October 3, 2017

The seventh largest city in Brazil, Curitiba, is the capital of the state of Paraná. Known for its excellent planning, Curitiba is one of the best places to live in Brazil, as well as a great place to visit as well. If you plan on going there, take a look at our recommendations and make the most of your trip:

Botanical Garden: One of the trademarks of Curitiba, the Botanical Garden was inaugurated in 1991. The purpose of the place is to keep a collection of scientific cataloged native species, which can be seen in a large glass and iron greenhouse. The surrounding area boasts beautiful natural attractions, with lakes and native forests with plenty of trails one can hike. Whether you want to find out more about native plant species, enjoy some time hiking or simply contemplate nature, this place is worth a visit.

Oscar Niemeyer Museum: Oscar Niemeyer is known as the greatest architect in the history of Brazil. With a design planned by Niemeyer and a name in honor of his memory, the Niemeyer museum is focused on visual arts, architecture and design. Not only is the museum itself fascinating, but it also holds many exhibits. If you enjoy architecture, arts, or beauty, this is a place you shouldn’t miss.

Wire Opera House: One of the most curious sights of Curitiba, the Wire Opera House is a theater house that was inaugurated in 1992 in the Pedreiras Park. Its name comes from its structure, which is made out of steel tubes that give it a fragile appearance. The place not only features many art spectacles, but it is also located in a lake surrounded by the endemic vegetation from the Atlantic Forest, which makes the place itself a dazzling sight.

Historic District: In the city’s historic district, you will have the opportunity of seeing constructions from the 18th and 19th century. Sights like the Red House and the Church of St. Francis offer a glimpse back into the city’s historical past. The oldest construction in the city, Casa Romário Martins, has turned into a tourist information center, which is a good starting point for visitors. Another spot worth visiting there is the Curitiba’s Memorial, which offers arts exhibits, plays and musical presentations.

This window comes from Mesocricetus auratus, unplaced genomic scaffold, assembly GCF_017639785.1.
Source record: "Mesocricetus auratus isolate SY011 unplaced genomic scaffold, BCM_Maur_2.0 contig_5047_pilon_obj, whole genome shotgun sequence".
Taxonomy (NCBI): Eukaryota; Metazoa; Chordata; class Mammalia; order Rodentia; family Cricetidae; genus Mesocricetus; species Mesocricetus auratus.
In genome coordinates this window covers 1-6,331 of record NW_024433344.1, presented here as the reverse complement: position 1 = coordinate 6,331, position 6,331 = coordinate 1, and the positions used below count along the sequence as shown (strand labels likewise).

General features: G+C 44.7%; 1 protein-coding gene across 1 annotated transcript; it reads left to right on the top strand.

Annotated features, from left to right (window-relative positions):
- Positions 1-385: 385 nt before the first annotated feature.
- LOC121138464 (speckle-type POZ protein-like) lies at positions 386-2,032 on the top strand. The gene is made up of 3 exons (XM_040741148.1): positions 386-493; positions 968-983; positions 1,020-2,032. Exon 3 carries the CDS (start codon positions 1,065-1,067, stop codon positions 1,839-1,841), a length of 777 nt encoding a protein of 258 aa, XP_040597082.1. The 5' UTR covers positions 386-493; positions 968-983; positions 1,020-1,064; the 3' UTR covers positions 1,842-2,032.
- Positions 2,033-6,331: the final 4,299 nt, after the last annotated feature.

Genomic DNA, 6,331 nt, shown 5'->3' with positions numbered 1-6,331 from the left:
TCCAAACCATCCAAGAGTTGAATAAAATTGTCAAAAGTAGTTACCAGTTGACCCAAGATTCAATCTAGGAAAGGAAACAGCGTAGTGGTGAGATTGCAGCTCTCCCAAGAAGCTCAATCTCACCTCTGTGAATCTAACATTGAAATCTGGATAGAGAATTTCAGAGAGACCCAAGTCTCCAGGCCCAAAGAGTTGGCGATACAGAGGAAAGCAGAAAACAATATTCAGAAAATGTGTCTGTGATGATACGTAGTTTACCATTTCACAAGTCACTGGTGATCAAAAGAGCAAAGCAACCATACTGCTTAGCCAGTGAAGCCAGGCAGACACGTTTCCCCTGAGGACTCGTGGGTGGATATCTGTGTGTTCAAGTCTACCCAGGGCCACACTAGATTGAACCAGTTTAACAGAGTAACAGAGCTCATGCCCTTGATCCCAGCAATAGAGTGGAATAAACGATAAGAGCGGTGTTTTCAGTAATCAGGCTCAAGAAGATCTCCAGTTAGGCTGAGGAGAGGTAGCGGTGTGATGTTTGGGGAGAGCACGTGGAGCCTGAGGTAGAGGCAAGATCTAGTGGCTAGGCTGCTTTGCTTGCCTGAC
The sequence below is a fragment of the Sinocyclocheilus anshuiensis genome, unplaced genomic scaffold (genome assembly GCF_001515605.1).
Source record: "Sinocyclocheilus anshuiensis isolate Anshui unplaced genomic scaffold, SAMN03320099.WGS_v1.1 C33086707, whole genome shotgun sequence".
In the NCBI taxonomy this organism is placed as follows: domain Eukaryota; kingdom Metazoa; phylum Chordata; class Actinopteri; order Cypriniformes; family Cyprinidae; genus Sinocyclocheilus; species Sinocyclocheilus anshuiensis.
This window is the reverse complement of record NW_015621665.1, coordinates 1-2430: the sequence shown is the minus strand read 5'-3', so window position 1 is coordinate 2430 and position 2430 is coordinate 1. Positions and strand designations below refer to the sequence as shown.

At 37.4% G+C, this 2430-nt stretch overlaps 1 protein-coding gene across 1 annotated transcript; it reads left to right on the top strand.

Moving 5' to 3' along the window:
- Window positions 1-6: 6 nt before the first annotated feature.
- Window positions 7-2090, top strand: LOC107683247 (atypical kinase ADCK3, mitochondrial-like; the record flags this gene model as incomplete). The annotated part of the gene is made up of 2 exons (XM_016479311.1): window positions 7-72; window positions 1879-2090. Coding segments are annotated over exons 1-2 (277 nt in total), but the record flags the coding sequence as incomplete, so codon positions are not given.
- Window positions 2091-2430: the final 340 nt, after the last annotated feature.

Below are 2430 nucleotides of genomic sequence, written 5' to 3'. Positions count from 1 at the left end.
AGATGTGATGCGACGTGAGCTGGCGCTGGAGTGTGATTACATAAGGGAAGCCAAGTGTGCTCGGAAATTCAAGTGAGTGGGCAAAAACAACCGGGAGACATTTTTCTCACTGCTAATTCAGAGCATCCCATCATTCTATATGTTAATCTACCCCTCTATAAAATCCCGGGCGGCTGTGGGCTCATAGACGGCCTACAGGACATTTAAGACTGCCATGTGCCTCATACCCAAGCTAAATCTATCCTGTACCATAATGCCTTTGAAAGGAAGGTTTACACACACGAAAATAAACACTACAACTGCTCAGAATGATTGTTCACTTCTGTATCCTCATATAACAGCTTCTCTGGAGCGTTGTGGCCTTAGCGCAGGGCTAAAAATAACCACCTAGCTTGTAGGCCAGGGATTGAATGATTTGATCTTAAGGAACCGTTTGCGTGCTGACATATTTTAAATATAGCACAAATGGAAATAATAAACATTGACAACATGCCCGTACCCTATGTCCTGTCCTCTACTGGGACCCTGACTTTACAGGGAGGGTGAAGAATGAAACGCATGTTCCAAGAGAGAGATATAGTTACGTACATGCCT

Santa Felicidade: Known as the restaurant district of Curitiba, Santa Felicidade is the right place for those that can appreciate a good meal. There, one can eat Japanese, Chinese, Portuguese, Arab, Spanish, French, Italian, Brazilian food and much more. In the Bosque Italiano (Italian Woods) one can eat the best Italian food around, as well as enjoy celebrations of the Italian community such as the Wine & polenta festival that takes place in july.

Ukrainian Memorial: The state of Paraná received an influx of Ukranian immigrants in the 19th century that has had many influences in the area. One of these influences is the Ukrainian Memorial, which is located in the Tingui Park. Composed by a traditional Ukrainian house, an outdoor stage, an entrance and a replica of the Miguel Arcanjo Church, it is dedicated to the preservation of Ukranian culture. On Saturdays, one can also enjoy traditional Ukrainian festivals and cultural activities that take place in the memorial.